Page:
With Earth Engine, developing nations can better track their deforestation rates. This could feed directly into the Reducing Emissions from Deforestation and Forest Degradation (REDD) project which seeks to monitor and incentivize forest preservation.
Importantly, along with easy access to the data, Google Labs will provide the computer processing time needed to analyze the data to turn it into useable and reliable information.
In an impressive illustration of the Earth Engine’s processing power, Google used 53,000 Landsat scenes collected between 1984 and 2010 to create the highest-resolution forest and water map of Mexico ever created. The map took 15,000 hours of computer processing time to create, but the Earth Engine was able to compile the map in less than one day using 1,000 computers in parallel.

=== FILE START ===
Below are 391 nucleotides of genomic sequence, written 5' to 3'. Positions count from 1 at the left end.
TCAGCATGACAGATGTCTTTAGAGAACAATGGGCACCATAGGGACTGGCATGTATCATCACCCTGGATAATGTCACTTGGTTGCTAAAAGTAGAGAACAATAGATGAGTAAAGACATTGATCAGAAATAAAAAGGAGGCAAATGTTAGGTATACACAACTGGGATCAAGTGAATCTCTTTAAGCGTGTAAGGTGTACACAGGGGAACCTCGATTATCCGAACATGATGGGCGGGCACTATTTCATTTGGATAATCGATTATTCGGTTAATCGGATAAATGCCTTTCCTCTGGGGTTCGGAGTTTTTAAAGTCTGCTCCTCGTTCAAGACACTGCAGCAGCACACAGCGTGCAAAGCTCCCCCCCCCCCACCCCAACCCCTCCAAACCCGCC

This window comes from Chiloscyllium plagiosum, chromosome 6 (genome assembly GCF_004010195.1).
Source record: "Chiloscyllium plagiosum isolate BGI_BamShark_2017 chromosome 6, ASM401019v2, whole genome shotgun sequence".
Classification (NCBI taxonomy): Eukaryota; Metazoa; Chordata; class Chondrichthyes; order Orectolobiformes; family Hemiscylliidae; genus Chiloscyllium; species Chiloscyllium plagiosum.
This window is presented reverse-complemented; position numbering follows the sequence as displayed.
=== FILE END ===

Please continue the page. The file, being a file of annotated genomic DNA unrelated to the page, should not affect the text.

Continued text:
Thanks to the USGS Landsat Project for their continued coordination with the Google.org team.
+ Introducing Google Earth Engine [external link]
+ Washington Post: Google Earth Engine Debuts [external link]
+ Landsat at COP15
The world has lost 561 square miles (1,453 square kilometers) of salt marshes over the past 20 years.